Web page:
Staunch supporters of the “Mantovano-Volante,” will be quick to recall how, at Penya Rhin, Nuvolari in his Alfa-Romeo beat Caracciola’s Mercédès-Benz and how he finished second to Rosemeyer’s Auto-Union in the mist at the Eifelrennen (“a dishevelled little figure, absolutely drenched through with rain and slush, and as he drew into his pit he removed a muddy sponge from his mouth, which he had used to wipe his vizor and goggles,” says George Monkhouse in his nostalgic book “Grand Prix Racing”). That was in 1936, in which year Nuvolari defeated both German teams at Budapest, and Auto-Union (Mercédès-Benz were non-starters) at Milan, and gave a stirring and typical display in the Coppa Chino at Leghorn, overtaking everyone in Pintacuda’s 8-cylinder Alfa-Romeo, which he took over after his 12-cylinder Alfa-Romeo had broken its transmission when that car was a minute behind the leading Auto-Union!

Yet another race in which Nuvolari’s skill, applied experience and sheer virtuosity as a driver were demonstrated was the Ulster T.T. of 1933. The Italian champion had won this race in 1930 at the wheel of an Alfa-Romeo and driven in the 1931 T.T. When the M.G. Megnette team, led by Lord Howe, had gone to Italy for a successful onslaught on their class in the Mille Miglia, Nuvolari had tried one of the cars and expressed a keen interest in it. When he found himself without a car for the 1933 T.T. he asked the advice of George Eyston and, Whitney Straight falling ill, the late Cecil Kimber, who headed the Abingdon factory in those days of the “real” M.G., placed an M.G. Magnette at Nuvolari’s disposal. The car offered to Nuvolari had been a team hack and although it was put into as good a condition as possible it did not receive as complete a rebuild as the other cars in the M.G. team. Nuvolari arrived alone from Italy, the late H. P. McConnell acting as his interpreter. Alec Hounslow, as a works mechanic of spare build, was detailed to ride with Nuvolari, for this was in the days of riding-mechanics. Nuvolari took one lap of the difficult 13.66-mile course to get the hang of the pre-selector gearbox, which was a form of gear-changing new to him, so that he forgot to press the clutch pedal to select a gear. Then, coming past the starting area, Nuvolari gave “thumbs-up” to Hounslow and proceeded to really motor, increasing his speed for the next six laps, until he went round at 78 m.p.h. He seemed scarcely to use his brakes, slowing the M.G. for the corners by side-slipping the car into them, in what we now knew as a power-controlled four-wheel-drift. He had broken the class lap record by a handsome margin!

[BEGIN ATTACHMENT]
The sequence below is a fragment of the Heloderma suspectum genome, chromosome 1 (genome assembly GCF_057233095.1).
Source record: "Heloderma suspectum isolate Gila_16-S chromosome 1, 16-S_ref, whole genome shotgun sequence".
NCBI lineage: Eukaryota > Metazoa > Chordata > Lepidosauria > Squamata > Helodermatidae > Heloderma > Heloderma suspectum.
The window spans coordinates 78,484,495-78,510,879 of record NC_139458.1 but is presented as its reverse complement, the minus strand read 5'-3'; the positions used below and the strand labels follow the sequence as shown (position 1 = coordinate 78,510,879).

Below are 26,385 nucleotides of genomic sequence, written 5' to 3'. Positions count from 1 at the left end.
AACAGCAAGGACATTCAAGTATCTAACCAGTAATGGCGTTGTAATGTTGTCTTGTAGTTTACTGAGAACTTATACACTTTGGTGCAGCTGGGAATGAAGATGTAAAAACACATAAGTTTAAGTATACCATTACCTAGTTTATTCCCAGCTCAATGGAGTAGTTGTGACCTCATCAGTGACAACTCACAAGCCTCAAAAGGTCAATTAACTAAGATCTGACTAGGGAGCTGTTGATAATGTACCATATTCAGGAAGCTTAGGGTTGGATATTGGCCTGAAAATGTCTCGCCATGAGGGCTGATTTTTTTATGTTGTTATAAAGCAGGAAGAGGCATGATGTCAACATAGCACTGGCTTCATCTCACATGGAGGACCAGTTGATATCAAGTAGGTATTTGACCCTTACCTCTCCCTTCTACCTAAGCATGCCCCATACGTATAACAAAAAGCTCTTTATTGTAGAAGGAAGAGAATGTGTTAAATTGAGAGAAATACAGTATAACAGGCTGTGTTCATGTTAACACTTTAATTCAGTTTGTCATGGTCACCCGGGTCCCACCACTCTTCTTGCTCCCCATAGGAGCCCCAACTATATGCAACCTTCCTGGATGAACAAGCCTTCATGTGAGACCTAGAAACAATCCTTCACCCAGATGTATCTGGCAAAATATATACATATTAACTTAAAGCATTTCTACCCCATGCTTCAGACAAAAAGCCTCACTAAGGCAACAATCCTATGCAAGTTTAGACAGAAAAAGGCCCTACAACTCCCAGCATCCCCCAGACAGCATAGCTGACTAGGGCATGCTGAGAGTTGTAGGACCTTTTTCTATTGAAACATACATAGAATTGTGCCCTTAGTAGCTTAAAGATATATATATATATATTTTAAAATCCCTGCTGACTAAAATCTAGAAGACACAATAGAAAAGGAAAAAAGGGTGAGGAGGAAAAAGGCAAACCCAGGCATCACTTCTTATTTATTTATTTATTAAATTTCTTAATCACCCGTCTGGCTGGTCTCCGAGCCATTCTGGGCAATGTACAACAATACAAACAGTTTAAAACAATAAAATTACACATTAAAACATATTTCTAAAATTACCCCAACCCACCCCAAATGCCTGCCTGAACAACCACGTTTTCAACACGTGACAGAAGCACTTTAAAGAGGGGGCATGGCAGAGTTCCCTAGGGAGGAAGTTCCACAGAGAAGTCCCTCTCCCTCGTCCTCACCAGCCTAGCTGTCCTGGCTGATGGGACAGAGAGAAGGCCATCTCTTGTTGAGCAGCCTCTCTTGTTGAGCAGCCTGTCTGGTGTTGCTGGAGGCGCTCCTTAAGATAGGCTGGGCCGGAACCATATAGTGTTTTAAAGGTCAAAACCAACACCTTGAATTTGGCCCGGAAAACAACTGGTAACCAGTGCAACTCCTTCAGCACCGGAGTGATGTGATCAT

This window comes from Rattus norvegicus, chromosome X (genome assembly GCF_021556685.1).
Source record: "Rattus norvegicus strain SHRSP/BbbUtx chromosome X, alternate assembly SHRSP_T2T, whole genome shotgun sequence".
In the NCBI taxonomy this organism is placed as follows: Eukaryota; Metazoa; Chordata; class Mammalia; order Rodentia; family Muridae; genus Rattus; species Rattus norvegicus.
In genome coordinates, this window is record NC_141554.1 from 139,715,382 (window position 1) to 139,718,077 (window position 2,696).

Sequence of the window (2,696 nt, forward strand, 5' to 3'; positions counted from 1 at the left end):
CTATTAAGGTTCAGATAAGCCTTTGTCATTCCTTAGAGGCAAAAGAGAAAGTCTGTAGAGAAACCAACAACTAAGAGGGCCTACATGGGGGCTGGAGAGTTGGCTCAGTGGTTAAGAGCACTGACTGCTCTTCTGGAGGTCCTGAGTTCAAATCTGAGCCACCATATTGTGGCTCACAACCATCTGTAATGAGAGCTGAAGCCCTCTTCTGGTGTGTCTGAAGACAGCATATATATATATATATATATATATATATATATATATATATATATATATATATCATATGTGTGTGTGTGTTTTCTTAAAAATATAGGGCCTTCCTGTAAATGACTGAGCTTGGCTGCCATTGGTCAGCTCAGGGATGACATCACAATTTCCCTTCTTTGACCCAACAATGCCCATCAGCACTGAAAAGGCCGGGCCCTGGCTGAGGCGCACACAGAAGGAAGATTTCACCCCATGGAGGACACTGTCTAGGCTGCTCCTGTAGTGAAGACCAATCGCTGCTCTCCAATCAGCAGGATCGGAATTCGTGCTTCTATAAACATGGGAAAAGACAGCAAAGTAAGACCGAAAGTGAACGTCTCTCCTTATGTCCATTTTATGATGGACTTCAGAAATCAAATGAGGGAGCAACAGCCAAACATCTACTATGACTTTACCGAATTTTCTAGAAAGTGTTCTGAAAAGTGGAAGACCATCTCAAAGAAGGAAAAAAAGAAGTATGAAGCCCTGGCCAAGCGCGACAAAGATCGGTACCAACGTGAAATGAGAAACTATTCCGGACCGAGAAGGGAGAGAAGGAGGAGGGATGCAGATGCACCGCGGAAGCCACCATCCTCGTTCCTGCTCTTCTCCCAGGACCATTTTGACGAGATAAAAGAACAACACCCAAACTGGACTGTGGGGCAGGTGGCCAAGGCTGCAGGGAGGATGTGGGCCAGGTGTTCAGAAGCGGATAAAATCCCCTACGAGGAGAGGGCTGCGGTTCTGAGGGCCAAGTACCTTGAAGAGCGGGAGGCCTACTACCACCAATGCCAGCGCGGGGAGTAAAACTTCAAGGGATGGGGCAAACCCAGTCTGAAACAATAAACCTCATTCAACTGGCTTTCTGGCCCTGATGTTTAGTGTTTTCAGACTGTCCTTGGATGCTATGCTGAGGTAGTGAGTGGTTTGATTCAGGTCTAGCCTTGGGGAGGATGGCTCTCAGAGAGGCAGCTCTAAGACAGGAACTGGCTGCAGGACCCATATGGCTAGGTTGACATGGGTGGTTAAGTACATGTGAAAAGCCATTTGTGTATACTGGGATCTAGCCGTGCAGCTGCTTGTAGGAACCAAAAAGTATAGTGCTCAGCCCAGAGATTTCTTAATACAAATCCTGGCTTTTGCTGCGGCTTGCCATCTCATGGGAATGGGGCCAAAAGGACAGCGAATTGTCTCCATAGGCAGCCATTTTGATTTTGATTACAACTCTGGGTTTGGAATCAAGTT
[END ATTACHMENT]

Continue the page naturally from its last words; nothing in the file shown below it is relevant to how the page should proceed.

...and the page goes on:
During this run the tyres showed appreciable wear but after inspecting them the little man nodded his approval.

During this practice session the driver had been propped up with cushions. Now he demanded a proper seat made to his dimensions. He also sent the mechanics into Belfast to have a special quick-lift jack made up, capable of lifting the back of the car in a single movement. When the M.G. mechanics adjusted shock-absorbers with the car on jacks Nuvolari became impatient, demanding that Jacko jack-up the chassis